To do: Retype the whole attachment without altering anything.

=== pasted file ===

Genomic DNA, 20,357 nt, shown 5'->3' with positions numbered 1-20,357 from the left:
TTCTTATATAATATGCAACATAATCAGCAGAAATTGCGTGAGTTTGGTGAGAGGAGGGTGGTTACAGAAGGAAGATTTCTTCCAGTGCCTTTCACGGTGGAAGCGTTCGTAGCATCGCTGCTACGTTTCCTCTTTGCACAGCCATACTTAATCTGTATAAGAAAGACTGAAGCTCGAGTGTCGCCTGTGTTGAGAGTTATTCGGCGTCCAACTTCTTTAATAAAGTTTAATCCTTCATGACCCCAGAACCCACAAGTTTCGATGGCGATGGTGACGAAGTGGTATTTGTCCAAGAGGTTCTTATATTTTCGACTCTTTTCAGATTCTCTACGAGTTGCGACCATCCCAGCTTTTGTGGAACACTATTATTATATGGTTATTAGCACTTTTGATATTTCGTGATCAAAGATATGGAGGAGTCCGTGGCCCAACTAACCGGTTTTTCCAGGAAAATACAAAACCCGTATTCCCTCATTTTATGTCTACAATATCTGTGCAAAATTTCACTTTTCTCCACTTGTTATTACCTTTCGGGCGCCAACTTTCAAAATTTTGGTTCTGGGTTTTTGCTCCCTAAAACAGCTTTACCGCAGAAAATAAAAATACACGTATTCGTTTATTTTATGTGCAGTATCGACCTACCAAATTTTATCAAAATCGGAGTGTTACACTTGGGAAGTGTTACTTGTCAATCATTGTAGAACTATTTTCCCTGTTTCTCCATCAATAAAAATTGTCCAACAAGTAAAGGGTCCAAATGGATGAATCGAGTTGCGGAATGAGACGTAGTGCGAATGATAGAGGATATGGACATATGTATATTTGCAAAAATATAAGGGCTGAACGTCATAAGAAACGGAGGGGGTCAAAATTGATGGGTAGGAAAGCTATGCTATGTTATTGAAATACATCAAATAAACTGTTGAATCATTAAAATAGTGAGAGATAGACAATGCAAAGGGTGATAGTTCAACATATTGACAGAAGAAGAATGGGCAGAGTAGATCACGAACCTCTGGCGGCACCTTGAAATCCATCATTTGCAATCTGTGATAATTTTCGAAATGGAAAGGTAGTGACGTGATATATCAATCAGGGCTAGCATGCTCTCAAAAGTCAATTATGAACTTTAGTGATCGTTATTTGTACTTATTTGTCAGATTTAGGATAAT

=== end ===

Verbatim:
Genomic DNA, 20,357 nt, shown 5'->3' with positions numbered 1-20,357 from the left:
TTCTTATATAATATGCAACATAATCAGCAGAAATTGCGTGAGTTTGGTGAGAGGAGGGTGGTTACAGAAGGAAGATTTCTTCCAGTGCCTTTCACGGTGGAAGCGTTCGTAGCATCGCTGCTACGTTTCCTCTTTGCACAGCCATACTTAATCTGTATAAGAAAGACTGAAGCTCGAGTGTCGCCTGTGTTGAGAGTTATTCGGCGTCCAACTTCTTTAATAAAGTTTAATCCTTCATGACCCCAGAACCCACAAGTTTCGATGGCGATGGTGACGAAGTGGTATTTGTCCAAGAGGTTCTTATATTTTCGACTCTTTTCAGATTCTCTACGAGTTGCGACCATCCCAGCTTTTGTGGAACACTATTATTATATGGTTATTAGCACTTTTGATATTTCGTGATCAAAGATATGGAGGAGTCCGTGGCCCAACTAACCGGTTTTTCCAGGAAAATACAAAACCCGTATTCCCTCATTTTATGTCTACAATATCTGTGCAAAATTTCACTTTTCTCCACTTGTTATTACCTTTCGGGCGCCAACTTTCAAAATTTTGGTTCTGGGTTTTTGCTCCCTAAAACAGCTTTACCGCAGAAAATAAAAATACACGTATTCGTTTATTTTATGTGCAGTATCGACCTACCAAATTTTATCAAAATCGGAGTGTTACACTTGGGAAGTGTTACTTGTCAATCATTGTAGAACTATTTTCCCTGTTTCTCCATCAATAAAAATTGTCCAACAAGTAAAGGGTCCAAATGGATGAATCGAGTTGCGGAATGAGACGTAGTGCGAATGATAGAGGATATGGACATATGTATATTTGCAAAAATATAAGGGCTGAACGTCATAAGAAACGGAGGGGGTCAAAATTGATGGGTAGGAAAGCTATGCTATGTTATTGAAATACATCAAATAAACTGTTGAATCATTAAAATAGTGAGAGATAGACAATGCAAAGGGTGATAGTTCAACATATTGACAGAAGAAGAATGGGCAGAGTAGATCACGAACCTCTGGCGGCACCTTGAAATCCATCATTTGCAATCTGTGATAATTTTCGAAATGGAAAGGTAGTGACGTGATATATCAATCAGGGCTAGCATGCTCTCAAAAGTCAATTATGAACTTTAGTGATCGTTATTTGTACTTATTTGTCAGATTTAGGATAAT